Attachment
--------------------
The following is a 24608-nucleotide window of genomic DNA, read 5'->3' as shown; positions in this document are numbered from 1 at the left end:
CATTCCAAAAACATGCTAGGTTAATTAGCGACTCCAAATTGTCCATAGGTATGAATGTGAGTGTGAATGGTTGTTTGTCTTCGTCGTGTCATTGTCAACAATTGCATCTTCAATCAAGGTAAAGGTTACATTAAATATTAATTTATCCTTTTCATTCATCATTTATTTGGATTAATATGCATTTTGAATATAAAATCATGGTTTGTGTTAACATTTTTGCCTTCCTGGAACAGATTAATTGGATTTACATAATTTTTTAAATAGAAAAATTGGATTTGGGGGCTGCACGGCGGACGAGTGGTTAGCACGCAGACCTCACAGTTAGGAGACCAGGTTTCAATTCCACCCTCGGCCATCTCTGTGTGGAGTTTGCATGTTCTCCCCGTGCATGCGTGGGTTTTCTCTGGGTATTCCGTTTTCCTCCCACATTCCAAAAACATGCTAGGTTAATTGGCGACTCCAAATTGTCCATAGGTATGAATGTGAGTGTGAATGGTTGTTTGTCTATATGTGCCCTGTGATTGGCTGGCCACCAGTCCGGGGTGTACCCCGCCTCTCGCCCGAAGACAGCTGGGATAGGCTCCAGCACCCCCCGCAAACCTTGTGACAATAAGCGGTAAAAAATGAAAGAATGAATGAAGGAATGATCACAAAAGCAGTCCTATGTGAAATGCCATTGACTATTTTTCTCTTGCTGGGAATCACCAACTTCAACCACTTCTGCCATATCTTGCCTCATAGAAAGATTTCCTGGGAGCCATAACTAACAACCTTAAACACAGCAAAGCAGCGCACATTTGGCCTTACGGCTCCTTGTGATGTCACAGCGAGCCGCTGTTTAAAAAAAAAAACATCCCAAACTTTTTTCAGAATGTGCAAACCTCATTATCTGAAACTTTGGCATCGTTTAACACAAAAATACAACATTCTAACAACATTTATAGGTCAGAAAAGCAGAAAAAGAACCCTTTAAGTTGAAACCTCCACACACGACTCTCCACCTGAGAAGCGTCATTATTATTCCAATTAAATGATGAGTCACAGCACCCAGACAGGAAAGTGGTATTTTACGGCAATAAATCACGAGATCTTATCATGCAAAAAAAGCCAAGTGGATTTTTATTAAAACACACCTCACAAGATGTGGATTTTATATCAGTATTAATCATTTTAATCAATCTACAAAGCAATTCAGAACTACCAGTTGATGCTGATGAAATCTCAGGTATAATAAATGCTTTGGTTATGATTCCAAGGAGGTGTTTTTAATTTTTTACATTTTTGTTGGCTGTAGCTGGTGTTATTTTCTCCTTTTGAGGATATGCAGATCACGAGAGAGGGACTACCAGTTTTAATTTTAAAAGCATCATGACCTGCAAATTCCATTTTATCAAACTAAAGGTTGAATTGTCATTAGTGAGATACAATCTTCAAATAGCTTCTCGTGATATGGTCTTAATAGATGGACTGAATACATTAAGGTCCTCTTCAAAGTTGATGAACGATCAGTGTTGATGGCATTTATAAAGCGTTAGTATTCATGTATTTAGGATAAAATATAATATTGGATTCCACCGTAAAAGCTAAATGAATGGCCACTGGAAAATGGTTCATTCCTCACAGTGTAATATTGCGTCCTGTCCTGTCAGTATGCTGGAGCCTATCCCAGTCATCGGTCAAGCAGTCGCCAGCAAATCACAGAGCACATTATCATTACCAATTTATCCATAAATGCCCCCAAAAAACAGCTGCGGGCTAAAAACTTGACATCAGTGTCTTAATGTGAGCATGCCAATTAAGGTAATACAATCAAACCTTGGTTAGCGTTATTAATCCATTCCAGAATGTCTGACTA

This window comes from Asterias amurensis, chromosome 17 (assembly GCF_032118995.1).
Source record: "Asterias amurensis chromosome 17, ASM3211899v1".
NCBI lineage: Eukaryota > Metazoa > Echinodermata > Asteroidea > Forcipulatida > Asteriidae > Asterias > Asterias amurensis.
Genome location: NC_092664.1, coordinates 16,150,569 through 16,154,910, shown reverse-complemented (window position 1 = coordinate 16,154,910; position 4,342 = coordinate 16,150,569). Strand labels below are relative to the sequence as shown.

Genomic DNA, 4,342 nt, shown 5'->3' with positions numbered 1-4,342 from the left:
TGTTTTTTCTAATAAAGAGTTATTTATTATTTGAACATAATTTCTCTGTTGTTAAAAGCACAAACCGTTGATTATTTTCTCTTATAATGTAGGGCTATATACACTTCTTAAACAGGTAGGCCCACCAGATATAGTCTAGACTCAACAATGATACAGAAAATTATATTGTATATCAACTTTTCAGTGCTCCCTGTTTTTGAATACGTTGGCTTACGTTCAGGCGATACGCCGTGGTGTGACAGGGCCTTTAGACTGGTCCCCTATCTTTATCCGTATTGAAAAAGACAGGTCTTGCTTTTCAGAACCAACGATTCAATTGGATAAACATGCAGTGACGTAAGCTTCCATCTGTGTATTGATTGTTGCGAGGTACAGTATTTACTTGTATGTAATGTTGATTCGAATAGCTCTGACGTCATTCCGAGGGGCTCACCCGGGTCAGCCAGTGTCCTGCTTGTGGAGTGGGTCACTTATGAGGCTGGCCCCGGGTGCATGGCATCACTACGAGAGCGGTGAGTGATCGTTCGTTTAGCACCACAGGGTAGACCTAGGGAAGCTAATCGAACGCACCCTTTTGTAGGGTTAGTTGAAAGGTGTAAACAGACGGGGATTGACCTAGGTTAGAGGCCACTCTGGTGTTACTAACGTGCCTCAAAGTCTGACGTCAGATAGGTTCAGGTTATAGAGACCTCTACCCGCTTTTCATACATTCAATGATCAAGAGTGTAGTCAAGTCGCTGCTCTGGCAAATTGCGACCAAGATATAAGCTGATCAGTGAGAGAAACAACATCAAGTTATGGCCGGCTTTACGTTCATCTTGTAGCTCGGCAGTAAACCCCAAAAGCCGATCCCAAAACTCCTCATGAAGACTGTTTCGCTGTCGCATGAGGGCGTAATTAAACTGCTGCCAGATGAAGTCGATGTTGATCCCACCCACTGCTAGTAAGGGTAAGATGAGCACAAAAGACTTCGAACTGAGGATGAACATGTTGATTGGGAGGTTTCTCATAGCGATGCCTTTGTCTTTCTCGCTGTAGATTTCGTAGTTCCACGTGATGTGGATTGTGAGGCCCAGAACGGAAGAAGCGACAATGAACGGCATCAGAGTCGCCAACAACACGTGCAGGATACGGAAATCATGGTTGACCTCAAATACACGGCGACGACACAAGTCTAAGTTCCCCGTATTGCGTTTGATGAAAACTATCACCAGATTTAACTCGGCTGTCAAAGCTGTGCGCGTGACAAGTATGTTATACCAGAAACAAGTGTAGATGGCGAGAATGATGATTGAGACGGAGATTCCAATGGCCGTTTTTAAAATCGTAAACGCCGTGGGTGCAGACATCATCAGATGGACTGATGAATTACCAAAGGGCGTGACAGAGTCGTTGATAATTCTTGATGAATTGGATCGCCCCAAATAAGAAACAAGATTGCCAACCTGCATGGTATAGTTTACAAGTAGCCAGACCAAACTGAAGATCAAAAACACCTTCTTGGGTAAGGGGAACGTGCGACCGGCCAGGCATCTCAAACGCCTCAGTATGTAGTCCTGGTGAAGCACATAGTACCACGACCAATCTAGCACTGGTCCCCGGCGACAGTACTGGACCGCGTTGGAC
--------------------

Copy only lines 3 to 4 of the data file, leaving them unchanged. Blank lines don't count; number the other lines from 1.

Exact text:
This window comes from Asterias amurensis, chromosome 17 (assembly GCF_032118995.1).
Source record: "Asterias amurensis chromosome 17, ASM3211899v1".